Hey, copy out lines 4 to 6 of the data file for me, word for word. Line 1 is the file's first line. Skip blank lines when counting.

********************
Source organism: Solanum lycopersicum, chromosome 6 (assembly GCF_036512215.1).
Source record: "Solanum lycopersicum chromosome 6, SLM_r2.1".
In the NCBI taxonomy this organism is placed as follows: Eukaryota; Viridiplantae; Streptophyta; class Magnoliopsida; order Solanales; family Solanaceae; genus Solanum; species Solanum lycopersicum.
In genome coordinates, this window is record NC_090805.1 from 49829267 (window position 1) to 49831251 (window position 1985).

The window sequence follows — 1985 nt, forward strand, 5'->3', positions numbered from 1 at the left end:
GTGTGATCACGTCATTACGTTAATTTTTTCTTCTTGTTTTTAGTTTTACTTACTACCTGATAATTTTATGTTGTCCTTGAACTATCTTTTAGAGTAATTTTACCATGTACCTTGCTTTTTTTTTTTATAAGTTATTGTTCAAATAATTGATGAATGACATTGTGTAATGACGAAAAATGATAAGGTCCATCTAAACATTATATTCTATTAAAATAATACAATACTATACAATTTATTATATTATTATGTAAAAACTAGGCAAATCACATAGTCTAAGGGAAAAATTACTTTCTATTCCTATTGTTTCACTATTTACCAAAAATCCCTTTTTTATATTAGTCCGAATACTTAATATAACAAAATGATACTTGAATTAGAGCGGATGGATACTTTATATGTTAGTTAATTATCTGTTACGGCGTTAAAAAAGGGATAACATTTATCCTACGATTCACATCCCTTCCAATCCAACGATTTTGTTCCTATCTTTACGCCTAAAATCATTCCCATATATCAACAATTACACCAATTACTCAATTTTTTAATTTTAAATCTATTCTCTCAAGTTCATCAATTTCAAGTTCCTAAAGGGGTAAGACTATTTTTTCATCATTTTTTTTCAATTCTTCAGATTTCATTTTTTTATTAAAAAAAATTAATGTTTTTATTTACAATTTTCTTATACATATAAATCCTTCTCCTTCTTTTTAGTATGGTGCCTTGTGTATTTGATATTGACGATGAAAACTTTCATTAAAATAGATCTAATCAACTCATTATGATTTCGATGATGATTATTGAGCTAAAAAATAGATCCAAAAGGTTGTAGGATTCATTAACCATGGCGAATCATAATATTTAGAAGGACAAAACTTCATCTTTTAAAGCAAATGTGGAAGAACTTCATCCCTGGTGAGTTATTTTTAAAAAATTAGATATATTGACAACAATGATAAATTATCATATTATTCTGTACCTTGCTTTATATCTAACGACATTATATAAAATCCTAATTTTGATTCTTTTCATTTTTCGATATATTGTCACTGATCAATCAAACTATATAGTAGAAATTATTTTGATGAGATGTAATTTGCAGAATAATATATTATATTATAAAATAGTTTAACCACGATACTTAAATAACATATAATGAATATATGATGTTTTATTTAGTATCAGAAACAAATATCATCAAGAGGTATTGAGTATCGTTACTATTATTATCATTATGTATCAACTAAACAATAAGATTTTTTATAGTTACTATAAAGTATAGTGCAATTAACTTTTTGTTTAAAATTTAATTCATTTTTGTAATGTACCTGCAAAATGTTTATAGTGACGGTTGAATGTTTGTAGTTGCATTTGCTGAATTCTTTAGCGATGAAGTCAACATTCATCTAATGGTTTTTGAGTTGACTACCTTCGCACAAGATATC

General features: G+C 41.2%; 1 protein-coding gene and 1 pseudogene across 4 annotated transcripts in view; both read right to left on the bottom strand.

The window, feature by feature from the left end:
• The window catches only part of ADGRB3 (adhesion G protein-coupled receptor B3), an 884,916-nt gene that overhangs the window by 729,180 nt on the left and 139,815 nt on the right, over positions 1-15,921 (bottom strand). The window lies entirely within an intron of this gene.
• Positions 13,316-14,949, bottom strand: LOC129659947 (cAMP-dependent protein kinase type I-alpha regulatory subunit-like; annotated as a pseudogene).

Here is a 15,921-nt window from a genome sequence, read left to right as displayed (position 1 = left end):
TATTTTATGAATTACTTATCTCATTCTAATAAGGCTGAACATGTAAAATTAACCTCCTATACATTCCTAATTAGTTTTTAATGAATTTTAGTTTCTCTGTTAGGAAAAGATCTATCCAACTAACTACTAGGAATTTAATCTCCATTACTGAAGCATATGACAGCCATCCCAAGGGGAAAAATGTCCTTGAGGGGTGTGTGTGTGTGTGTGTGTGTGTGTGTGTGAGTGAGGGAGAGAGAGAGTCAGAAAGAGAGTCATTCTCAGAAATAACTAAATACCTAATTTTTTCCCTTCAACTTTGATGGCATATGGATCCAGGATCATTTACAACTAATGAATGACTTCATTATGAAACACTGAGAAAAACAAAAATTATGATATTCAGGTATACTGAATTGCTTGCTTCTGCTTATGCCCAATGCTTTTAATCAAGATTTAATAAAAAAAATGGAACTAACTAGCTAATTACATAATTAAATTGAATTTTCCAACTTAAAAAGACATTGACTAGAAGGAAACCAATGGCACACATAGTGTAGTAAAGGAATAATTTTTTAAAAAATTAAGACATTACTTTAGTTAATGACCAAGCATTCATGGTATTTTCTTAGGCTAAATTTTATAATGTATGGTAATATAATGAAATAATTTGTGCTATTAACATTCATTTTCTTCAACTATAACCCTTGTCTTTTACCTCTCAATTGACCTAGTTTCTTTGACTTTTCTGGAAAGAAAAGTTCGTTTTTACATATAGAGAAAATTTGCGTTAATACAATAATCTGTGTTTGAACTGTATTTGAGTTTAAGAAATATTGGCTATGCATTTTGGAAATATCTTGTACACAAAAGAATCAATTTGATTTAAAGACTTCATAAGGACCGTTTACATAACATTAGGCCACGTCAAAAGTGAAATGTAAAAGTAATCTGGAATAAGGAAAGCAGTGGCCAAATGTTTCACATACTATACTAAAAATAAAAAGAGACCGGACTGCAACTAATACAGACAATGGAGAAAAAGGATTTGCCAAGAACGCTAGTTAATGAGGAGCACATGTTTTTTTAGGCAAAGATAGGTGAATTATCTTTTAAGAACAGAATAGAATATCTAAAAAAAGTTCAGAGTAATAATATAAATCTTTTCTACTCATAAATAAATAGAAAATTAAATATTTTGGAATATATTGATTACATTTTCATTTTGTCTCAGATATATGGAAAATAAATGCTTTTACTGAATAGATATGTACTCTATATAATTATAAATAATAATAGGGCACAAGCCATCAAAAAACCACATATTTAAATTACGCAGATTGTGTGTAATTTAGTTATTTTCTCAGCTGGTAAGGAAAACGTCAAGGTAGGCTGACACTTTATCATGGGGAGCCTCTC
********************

In genome coordinates, this window is record NC_090805.1 from 49829267 (window position 1) to 49831251 (window position 1985).

The window sequence follows — 1985 nt, forward strand, 5'->3', positions numbered from 1 at the left end:
GTGTGATCACGTCATTACGTTAATTTTTTCTTCTTGTTTTTAGTTTTACTTACTACCTGATAATTTTATGTTGTCCTTGAACTATCTTTTAGAGTAATTTTACCATGTACCTTGCTTTTTTTTTTTATAAGTTATTGTTCAAATAATTGATGAATGACATTGTGTAATGACGAAAAATGATAAGGTCCATCTAAACATTATATTCTATTAAAATAATACAATACTATACAATTTATTATATTATTATGTAAAAACTAGGCAAATCACATAGTCTAAGGGAAAAATTACTTTCTATTCCTATTGTTTCACTATTTACCAAAAATCCCTTTTTTATATTAGTCCGAATACTTAATATAACAAAATGATACTTGAATTAGAGCGGATGGATACTTTATATGTTAGTTAATTATCTGTTACGGCGTTAAAAAAGGGATAACATTTATCCTACGATTCACATCCCTTCCAATCCAACGATTTTGTTCCTATCTTTACGCCTAAAATCATTCCCATATATCAACAATTACACCAATTACTCAATTTTTTAATTTTAAATCTATTCTCTCAAGTTCATCAATTTCAAGTTCCTAAAGGGGTAAGACTATTTTTTCATCATTTTTTTTCAATTCTTCAGATTTCATTTTTTTATTAAAAAAAATTAATGTTTTTATTTACAATTTTCTTATACATATAAATCCTTCTCCTTCTTTTTAGTATGGTGCCTTGTGTATTTGATATTGACGATGAAAACTTTCATTAAAATAGATCTAATCAACTCATTATGATTTCGATGATGATTATTGAGCTAAAAAATAGATCCAAAAGGTTGTAGGATTCATTAACCATGGCGAATCATAATATTTAGAAGGACAAAACTTCATCTTTTAAAGCAAATGTGGAAGAACTTCATCCCTGGTGAGTTATTTTTAAAAAATTAGATATATTGACAACAATGATAAATTATCATATTATTCTGTACCTTGCTTTATATCTAACGACATTATATAAAATCCTAATTTTGATTCTTTTCATTTTTCGATATATTGTCACTGATCAATCAAACTATATAGTAGAAATTATTTTGATGAGATGTAATTTGCAGAATAATATATTATATTATAAAATAGTTTAACCACGATACTTAAATAACATATAATGAATATATGATGTTTTATTTAGTATCAGAAACAAATATCATCAAGAGGTATTGAGTATCGTTACTATTATTATCATTATGTATCAACTAAACAATAAGATTTTTTATAGTTACTATAAAGTATAGTGCAATTAACTTTTTGTTTAAAATTTAATTCATTTTTGTAATGTACCTGCAAAATGTTTATAGTGACGGTTGAATGTTTGTAGTTGCATTTGCTGAATTCTTTAGCGATGAAGTCAACATTCATCTAATGGTTTTTGAGTTGACTACCTTCGCACAAGATATC